determine if the summation to infinity of the alternating sum is absolutely convergent, conditionally convergent or divergent: (-1)^(k+1)/k! (having problems simplifying the absolute convergence test, for some reason i was never taught how to simplify the factorial when it was in a fraction..)

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determine if the summation to infinity of the alternating sum is absolutely convergent, conditionally convergent or divergent: (-1)^(k+1)/k! (having problems simplifying the absolute convergence test, for some reason i was never taught how to simplify the factorial when it was in a fraction..)

Mathematics
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Never heard it called the absolute convergence test. Are you talking about the ratio test?
\[\lim_{n \rightarrow \infty} \left| a(n+1)/a(n) \right|\] ?
yes haha

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Ah ok. Well what your going to do is you write your function out, replacing "n" with "n+1". Then your going to divide it by your function written with just "n" for your variable.
But you can bypass that step by multiplying by the reciprocal once you get the hang of it.
yup got that, i'm having trouble simplifying that
Your k! when your replacing "k" with "k+1" will end up being "(k+1)!"
Is that what you meant or as you progress farther into the problem when you have k! over (k+1)!
further, taking the limit of the already established reciprocal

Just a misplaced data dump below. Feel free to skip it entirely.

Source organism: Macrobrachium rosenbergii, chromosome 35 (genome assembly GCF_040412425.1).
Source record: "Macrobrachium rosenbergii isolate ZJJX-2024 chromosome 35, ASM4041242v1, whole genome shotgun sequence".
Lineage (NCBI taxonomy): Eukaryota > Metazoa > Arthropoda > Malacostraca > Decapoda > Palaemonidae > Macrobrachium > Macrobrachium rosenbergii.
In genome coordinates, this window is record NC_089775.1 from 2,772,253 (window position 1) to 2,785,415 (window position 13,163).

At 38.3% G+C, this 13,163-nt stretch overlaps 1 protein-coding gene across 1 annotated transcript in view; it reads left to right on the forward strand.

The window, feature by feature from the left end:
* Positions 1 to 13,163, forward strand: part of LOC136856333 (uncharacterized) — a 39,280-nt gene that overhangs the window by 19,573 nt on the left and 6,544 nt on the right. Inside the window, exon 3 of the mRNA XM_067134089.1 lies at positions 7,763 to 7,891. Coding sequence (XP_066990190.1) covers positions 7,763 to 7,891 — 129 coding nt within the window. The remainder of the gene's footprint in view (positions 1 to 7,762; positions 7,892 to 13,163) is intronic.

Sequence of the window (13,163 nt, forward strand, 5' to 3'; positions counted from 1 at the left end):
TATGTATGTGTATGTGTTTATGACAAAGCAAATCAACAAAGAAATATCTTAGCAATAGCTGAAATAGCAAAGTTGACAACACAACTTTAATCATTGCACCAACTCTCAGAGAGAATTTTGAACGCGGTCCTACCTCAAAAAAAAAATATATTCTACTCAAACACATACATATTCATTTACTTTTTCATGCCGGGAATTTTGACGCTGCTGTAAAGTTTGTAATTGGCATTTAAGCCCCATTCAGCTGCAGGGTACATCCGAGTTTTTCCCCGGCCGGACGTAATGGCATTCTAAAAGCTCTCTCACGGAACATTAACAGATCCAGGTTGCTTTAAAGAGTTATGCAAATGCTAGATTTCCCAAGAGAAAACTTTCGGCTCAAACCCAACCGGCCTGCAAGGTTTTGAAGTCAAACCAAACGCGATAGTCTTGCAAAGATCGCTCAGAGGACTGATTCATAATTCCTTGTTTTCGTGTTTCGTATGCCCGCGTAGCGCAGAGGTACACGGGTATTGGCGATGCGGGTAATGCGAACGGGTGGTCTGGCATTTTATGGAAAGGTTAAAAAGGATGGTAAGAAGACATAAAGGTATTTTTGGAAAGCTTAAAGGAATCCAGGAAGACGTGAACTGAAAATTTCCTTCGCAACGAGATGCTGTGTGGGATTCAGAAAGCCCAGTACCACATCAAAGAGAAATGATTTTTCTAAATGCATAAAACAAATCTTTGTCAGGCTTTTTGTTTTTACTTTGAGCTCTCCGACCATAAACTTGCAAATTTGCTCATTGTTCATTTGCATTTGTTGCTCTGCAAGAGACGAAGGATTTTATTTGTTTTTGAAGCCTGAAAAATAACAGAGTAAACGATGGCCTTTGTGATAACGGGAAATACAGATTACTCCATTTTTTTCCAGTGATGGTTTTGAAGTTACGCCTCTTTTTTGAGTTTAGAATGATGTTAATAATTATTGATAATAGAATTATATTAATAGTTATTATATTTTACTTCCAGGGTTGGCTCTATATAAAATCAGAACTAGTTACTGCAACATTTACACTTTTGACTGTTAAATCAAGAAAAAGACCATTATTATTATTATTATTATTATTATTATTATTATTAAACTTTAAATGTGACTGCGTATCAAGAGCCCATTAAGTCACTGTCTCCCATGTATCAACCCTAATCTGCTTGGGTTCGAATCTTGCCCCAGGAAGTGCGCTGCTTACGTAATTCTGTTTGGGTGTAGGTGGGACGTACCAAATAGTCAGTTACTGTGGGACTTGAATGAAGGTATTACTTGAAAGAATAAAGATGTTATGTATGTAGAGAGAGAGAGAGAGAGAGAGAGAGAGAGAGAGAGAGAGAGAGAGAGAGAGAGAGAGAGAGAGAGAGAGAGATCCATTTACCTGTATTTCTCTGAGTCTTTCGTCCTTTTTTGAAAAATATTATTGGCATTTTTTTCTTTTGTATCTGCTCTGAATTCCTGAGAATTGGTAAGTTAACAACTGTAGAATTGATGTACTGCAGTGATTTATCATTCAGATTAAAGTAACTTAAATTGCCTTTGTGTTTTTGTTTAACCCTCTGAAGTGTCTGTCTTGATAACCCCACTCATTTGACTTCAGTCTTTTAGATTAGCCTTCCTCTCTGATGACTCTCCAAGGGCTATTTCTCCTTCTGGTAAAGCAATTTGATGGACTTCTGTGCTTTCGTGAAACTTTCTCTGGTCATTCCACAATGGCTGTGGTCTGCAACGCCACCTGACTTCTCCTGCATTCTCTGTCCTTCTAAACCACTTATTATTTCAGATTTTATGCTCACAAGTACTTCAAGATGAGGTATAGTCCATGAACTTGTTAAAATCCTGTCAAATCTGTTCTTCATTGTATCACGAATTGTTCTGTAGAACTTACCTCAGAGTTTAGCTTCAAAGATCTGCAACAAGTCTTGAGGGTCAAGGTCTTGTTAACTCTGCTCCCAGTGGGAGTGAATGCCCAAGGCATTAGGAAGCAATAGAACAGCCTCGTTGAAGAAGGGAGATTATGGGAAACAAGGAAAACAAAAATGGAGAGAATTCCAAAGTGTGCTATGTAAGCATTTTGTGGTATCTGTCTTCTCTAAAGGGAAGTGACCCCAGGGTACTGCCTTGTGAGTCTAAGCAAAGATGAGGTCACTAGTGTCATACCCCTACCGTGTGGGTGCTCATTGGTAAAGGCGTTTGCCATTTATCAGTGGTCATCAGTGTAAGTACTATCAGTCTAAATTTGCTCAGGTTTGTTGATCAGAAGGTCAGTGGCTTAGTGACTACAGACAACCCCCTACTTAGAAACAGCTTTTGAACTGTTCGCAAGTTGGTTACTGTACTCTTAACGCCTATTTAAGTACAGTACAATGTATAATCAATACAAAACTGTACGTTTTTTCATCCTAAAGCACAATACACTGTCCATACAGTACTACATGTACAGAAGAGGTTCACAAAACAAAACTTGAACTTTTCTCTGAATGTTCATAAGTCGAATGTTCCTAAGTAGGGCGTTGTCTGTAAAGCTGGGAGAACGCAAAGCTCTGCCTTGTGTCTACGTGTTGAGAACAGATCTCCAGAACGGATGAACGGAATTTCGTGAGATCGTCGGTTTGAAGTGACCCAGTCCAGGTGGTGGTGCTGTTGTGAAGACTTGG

multiplaction step
ok. And what exact thing are you having trouble multiplying?
finding the limit
right now i have 1^(k+1)+1/(k+1)! * k!/1^(k+1)
so whats next? how do i find that limit/simplifiy that fraction
Ok. there is a property that comes into play when you have n!/(n+1)!. I'm trying to think of how to show it. It reduces it down.
Let me look in my notes real quick
ok :)
cause i'll also need that rule to test the original function for convergence
Ok here is what happens. Lets say you have n! over (n+1)!. Your result will be (n+1) in the denominator (no factorial)
The factorials cancel each other in a way.
..and you'll keep the constants right?
Well the only thing affected in what I just told you is your k! and (k+1)! The rest of the problem reduces just like typical multiplication & cancelling.
So the first term in what you have right now has a (k+1) in the denominator instead of (k+1)!
so i'll end up taking the limit of 1/k+1 ?
I believe so
wonderful :)
thanks for your help! :)
Your very welcome

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